3. Reservation of Authority To Extend Transitions

    4. Cessation of Applicability XII. Administrative Law Matters

    A. Congressional Review Act B. Plain Language C. Regulatory Flexibility Act D. Riegle Community Development and

    Regulatory Improvement Act of 1994 E. Paperwork Reduction Act F. OCC Unfunded Mandates Reform Act of

    1995 Determination

    I. Introduction

    The Office of the Comptroller of the Currency (OCC), the Board of Governors of the Federal Reserve System (Board), and the Federal Deposit Insurance Corporation (FDIC) (collectively, the agencies) are adopting in final form the agencies’ 2016 proposal to implement a net stable funding ratio (NSFR) requirement (the proposed rule), with certain adjustments.1 The agencies also are finalizing two proposals released subsequent to issuance of the proposed rule to revise the criteria for determining the scope of application of the NSFR requirement (tailoring proposals).2 The Board will issue a separate proposal for notice and comment to amend its information collection under its Complex Institution Liquidity Monitoring Report (FR 2052a) to collect information and data related to the requirements of the final rule.

    The final rule establishes a quantitative metric, the NSFR, to measure the stability of the funding profile of large U.S. banking organizations, U.S. intermediate holding companies of foreign banking organizations, and their depository institution subsidiaries with $10 billion or more in total consolidated assets. The final rule also requires these banking organizations to maintain minimum amounts of stable funding to support their assets, commitments, and derivatives exposures.3 By requiring banking organizations to maintain a stable funding profile, the final rule reduces liquidity risk in the financial sector and provides for a safer and more resilient financial system.

    Sections II and III of this Supplementary Information section provide background on the agencies’ proposed rule and the tailoring proposals (together, the proposals). Section IV provides an overview of comments received on the proposals

    and significant changes to the proposals under this final rule. Section V describes the final rule’s purpose, design, scope of application, and minimum requirements. The discussion of the final rule in sections VI through IX describes amendments to certain applicable definitions, the calculation of the NSFR, requirements imposed on a banking organization that fails to meet its minimum NSFR requirement, and the public disclosure requirements for U.S. depository institution holding companies and U.S. intermediate holding companies subject to the final rule. Sections X through XII describe the agencies’ impact assessment, the effective date and transitions under the final rule, and certain administrative matters.

    II. Background The 2007–2009 financial crisis

    revealed significant weaknesses in banking organizations’ liquidity risk management and liquidity positions, including how banking organizations managed their liabilities to fund their assets in light of the risks inherent in their on-balance sheet assets and off- balance sheet commitments.4 The 2007– 2009 financial crisis also revealed an overreliance on short-term, less-stable funding, and demonstrated the vulnerability of large and internationally active banking organizations to funding shocks. For example, weaknesses in funding management at many banking organizations made them vulnerable to contractions in funding supply, and they had difficulties renewing short- term funding that they had used to support longer term or illiquid assets. As access to funding became limited and asset prices fell, many banking organizations faced an increased possibility of default and failure. To stabilize the global financial markets, governments and central banks around the world provided significant levels of support to these institutions in the form of liquidity facilities and capital injections.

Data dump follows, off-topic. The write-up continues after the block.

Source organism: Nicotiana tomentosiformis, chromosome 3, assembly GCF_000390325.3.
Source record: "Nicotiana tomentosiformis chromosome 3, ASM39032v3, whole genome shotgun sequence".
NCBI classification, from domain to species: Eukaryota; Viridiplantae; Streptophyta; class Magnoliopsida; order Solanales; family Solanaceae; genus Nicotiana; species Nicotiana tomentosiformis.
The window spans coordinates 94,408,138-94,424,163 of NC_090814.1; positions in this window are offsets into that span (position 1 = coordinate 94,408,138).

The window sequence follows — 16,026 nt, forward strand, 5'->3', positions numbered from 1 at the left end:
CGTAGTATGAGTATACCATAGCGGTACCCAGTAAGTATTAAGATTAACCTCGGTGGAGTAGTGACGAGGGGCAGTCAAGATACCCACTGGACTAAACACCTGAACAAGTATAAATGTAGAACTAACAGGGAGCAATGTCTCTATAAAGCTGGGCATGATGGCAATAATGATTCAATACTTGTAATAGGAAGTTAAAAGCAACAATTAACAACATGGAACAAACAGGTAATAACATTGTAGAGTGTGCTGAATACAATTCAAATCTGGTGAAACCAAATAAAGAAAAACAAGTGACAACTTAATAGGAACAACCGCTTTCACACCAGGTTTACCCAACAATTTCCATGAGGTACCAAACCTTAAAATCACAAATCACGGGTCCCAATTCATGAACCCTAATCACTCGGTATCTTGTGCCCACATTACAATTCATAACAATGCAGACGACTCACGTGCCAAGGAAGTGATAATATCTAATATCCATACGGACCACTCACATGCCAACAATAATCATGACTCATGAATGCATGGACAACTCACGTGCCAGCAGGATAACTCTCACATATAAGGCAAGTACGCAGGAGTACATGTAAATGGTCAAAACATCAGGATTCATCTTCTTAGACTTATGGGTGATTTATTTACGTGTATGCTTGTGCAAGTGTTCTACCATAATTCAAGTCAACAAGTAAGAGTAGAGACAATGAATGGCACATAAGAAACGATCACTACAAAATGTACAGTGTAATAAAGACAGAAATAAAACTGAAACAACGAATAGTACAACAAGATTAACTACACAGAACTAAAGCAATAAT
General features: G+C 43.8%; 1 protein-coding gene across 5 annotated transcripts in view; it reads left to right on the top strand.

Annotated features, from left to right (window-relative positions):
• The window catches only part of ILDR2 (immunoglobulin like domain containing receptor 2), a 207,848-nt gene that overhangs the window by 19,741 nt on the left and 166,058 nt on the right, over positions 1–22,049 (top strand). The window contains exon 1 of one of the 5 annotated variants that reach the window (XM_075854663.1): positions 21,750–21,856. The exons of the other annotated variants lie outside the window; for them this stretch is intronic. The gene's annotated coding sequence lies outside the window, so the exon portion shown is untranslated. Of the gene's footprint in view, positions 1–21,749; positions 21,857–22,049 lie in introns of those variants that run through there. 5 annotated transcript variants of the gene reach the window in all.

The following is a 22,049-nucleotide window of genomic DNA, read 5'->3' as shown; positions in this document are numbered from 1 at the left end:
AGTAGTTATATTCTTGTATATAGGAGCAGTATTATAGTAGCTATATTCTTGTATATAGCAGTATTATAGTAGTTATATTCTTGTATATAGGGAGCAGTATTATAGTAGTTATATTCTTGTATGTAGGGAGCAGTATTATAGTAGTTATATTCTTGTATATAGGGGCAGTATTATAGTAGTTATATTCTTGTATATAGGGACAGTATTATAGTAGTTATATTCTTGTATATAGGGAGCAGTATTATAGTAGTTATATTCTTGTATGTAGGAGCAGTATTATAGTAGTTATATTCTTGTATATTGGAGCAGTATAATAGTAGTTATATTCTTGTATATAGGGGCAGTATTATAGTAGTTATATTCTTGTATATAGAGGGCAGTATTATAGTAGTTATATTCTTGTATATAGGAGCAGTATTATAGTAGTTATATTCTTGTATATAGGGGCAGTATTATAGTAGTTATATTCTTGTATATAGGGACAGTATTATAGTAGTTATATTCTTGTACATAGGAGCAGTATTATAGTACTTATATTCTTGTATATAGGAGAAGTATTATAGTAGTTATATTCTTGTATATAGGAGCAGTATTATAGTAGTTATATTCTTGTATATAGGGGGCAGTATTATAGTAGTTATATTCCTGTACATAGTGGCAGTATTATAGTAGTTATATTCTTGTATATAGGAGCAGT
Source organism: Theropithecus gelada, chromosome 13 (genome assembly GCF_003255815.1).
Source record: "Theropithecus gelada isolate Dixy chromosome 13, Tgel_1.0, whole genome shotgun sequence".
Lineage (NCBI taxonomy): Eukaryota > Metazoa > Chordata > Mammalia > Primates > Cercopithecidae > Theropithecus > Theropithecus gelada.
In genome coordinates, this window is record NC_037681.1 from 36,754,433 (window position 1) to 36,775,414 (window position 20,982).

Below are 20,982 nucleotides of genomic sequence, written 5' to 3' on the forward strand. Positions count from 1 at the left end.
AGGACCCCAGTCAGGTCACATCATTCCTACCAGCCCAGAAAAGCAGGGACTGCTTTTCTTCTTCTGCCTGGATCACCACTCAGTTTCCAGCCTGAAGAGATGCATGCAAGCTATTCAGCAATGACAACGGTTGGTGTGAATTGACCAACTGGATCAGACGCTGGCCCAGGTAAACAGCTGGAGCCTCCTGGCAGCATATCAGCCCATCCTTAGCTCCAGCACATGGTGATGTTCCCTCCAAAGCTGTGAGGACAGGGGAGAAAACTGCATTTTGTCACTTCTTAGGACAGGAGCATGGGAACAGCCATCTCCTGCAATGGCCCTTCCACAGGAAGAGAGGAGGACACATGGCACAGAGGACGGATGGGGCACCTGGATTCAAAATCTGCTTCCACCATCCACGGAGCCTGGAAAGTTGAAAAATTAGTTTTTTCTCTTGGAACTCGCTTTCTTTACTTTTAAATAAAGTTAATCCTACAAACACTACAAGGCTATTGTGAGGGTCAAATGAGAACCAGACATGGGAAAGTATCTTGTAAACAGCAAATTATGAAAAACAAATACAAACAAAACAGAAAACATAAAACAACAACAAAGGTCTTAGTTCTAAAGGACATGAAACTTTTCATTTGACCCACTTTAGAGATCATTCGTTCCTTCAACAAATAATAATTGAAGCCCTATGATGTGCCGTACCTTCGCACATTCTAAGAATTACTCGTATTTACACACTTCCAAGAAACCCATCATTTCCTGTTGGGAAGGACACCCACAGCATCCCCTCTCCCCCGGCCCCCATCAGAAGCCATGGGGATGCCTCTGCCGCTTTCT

In response to the 2007–2009 financial crisis, the Basel Committee on Banking Supervision (BCBS) established two international liquidity standards. In January 2013, the BCBS established a short-term liquidity metric, the liquidity coverage ratio (LCR), to mitigate the risks arising when banking organizations face significantly increased net cash outflows in a period

    VerDate Sep2014 21:48 Feb 10, 2021 Jkt 253001 PO 00000 Frm 00003 Fmt 4701 Sfmt 4700 E:\FR\FM\11FER2.SGM 11FER2kham

    mon

    d on

    DS

    KJM

    1Z7X

    2PR

    OD

    with

    RU

    LES

    2

    https://www.newyorkfed.org/medialibrary/media/newsevents/news/banking/2009/SSG_report.pdfhttps://www.newyorkfed.org/medialibrary/media/newsevents/news/banking/2009/SSG_report.pdf

  • 9122 Federal Register / Vol. 86, No. 27 / Thursday, February 11, 2021 / Rules and Regulations

    5 See ‘‘Basel III: The Liquidity Coverage Ratio and liquidity risk monitoring tools’’ at https://www.bis.org/publ/bcbs238.htm.

    6 See ‘‘Basel III: the net stable funding ratio’’ at https://www.bis.org/bcbs/publ/d295.htm. The BCBS relatedly published the net stable funding ratio disclosure standards published by the BCBS in June 2015. See ‘‘Basel III: the net stable funding ratio’’ (October 2014), available at http://www.bis.org/ bcbs/publ/d295.pdf; ‘‘Net Stable Funding Ratio disclosure standards’’ (June 2015), available at http://www.bis.org/bcbs/publ/d324.pdf.